Plant Diversity ›› 2016, Vol. 38 ›› Issue (05): 209-220.DOI: 10.1016/j.pld.2016.09.002

• Articles • Previous Articles    

Plant species with extremely small populations (PSESP) in China: A seed and spore biology perspective

Ellie Merrett Wadea, Jayanthi Nadarajana, Xiangyun Yangb, Daniel Ballesterosa, Weibang Sunc, Hugh W. Pritcharda   

  1. a. Royal Botanic Gardens, Kew, Wellcome Trust Millennium Building, Wakehurst Place, Ardingly, West Sussex, RH17 6TN, UK;
    b. The Germplasm Bank of Wild Species, Kunming Institute of Botany, Chinese Academy of Sciences, Kunming, 650201, Yunnan, PR China;
    c. Kunming Botanical Garden, Kunming Institute of Botany, Chinese Academy of Sciences, Kunming, 650201, Yunnan, PR China
  • Received:2016-08-06 Revised:2016-09-06 Published:2021-11-05
  • Contact: Hugh W. Pritchard
  • Supported by:
    Funding(No.U1302262) to W.B.SunfromtheNSFC-Yunnanjoint fund on key projects is gratefully acknowledged. The Royal Botanic Gardens, Kew receives grant-in-aid from Defra. This joint work was undertaken under the Memorandum of Agreement (2014e24) on Plant and Fungal Science between the Chinese Academy of Sciences and the Trustees of the Royal Botanic Gardens, Kew. HWP thanks Darwin Initiative Project 21-003 on cycads for funding.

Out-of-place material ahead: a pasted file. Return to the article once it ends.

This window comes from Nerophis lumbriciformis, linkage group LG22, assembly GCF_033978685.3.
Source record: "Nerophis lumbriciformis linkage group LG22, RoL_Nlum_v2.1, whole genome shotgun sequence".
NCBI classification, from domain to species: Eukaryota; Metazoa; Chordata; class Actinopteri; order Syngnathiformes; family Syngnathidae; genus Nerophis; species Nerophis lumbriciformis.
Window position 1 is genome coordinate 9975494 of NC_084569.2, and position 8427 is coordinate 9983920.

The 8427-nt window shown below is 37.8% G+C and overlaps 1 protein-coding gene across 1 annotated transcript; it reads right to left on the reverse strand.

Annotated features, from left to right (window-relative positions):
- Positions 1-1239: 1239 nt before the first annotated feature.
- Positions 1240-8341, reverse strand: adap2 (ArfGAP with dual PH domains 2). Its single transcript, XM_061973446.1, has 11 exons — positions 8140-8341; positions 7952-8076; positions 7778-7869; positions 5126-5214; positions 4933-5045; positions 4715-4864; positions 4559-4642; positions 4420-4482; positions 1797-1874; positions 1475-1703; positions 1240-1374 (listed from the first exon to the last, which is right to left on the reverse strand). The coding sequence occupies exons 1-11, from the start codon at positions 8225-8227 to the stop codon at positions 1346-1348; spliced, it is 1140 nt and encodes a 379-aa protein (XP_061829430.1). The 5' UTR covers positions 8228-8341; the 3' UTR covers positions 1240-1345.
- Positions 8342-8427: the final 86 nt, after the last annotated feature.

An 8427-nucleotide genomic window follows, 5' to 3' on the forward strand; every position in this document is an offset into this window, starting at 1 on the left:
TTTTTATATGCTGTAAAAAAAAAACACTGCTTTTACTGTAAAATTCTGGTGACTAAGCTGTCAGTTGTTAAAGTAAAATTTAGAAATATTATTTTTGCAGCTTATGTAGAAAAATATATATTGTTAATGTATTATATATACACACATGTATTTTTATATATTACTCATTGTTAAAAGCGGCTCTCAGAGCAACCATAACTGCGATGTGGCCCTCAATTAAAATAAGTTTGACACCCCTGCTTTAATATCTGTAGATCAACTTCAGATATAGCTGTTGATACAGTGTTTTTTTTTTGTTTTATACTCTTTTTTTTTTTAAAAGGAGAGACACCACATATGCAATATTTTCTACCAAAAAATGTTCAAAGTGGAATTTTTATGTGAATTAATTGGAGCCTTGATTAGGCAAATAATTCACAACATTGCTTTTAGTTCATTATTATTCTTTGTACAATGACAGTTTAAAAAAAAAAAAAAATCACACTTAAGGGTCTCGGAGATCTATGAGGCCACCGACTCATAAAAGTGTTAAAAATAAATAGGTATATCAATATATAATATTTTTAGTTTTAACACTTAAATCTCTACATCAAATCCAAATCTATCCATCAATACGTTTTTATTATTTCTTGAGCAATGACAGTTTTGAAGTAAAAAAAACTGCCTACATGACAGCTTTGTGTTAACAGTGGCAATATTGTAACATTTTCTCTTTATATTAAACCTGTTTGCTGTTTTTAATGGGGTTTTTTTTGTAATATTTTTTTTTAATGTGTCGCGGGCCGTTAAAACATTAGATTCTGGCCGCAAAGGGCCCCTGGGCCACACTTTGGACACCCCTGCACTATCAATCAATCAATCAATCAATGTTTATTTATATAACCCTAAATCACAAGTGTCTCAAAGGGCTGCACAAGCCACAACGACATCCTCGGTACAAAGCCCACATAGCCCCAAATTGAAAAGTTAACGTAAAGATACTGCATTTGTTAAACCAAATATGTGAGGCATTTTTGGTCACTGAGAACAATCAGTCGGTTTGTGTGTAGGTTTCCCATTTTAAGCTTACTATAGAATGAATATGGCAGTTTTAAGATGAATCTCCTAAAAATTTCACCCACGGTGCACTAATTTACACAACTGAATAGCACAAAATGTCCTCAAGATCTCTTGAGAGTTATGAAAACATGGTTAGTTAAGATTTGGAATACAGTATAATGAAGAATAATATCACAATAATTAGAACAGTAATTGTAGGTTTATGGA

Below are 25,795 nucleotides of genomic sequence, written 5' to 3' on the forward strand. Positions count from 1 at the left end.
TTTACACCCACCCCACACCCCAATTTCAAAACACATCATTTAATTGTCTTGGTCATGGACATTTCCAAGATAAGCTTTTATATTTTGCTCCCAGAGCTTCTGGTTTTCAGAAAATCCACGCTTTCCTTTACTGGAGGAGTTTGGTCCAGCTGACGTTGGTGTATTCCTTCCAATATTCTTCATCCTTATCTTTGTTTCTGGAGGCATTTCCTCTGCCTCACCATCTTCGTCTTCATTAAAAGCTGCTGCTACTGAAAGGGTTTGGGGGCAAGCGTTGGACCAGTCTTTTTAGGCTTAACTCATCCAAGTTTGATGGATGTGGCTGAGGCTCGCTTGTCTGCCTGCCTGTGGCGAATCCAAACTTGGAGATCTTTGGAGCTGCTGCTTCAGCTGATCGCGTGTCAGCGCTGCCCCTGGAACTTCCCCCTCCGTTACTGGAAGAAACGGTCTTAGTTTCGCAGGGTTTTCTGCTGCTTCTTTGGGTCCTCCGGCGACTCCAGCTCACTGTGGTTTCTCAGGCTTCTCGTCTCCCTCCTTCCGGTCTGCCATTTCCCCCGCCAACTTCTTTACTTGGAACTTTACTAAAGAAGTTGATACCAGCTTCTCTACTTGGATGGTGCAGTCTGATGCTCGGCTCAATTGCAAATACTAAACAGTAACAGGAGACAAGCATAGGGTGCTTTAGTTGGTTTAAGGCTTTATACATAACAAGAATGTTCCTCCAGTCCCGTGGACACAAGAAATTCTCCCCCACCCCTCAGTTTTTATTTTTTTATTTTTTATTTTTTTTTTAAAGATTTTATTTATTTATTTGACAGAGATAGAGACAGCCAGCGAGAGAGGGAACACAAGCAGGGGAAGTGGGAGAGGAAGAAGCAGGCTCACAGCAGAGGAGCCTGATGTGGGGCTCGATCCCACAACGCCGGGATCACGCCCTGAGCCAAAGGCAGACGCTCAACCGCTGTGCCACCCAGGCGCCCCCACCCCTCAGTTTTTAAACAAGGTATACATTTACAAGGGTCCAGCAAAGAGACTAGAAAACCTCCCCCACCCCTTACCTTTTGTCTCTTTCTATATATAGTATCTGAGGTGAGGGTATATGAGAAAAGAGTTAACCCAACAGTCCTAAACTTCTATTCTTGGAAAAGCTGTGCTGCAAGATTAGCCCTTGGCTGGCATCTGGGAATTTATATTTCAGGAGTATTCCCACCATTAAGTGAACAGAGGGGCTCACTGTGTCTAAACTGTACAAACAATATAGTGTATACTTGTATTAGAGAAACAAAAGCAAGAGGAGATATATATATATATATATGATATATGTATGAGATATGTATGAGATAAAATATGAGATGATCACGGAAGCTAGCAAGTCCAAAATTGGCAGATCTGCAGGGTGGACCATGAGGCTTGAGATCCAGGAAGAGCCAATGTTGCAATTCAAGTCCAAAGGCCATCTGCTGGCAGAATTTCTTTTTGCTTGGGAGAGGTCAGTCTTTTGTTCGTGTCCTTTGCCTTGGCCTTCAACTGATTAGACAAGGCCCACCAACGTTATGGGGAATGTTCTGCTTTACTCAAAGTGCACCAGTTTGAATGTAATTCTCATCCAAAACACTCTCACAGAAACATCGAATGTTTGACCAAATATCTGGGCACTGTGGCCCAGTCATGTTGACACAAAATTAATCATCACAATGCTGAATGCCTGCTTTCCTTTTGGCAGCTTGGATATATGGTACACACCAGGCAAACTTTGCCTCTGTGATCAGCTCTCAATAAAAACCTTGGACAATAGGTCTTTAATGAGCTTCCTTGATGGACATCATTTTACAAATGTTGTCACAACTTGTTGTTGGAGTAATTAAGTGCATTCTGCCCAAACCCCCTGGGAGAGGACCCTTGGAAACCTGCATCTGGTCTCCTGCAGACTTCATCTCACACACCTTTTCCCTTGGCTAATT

Abstract: Approximately one fifth of the world's plants are at risk of extinction. Of these, a significant number exist as populations of few individuals, with limited distribution ranges and under enormous pressure due to habitat destruction. In China, these most-at-risk species are described as ‘plant species with extremely small populations’ (PSESP). Implementing conservation action for such listed species is urgent. Storing seeds is one of the main means of ex situ conservation for flowering plants. Spore storage could provide a simple and economical method for fern ex situ conservation. Seed and spore germination in nature is a critical step in species regeneration and thus in situ conservation. But what is known about the seed and spore biology (storage and germination) of at-risk species? We have used China's PSESP (the first group listing) as a case study to understand the gaps in knowledge on propagule biology of threatened plant species. We found that whilst germination information is available for 28 species (23% of PSESP), storage characteristics are only known for 8% of PSESP (10 species). Moreover, we estimate that 60% of the listed species may require cryopreservation for long-term storage. We conclude that comparative biology studies are urgently needed on the world's most threatened taxa so that conservation action can progress beyond species listing.

Key words: Threatened species, Orchids, Storage characteristics, Cryopreservation, ex situ conservation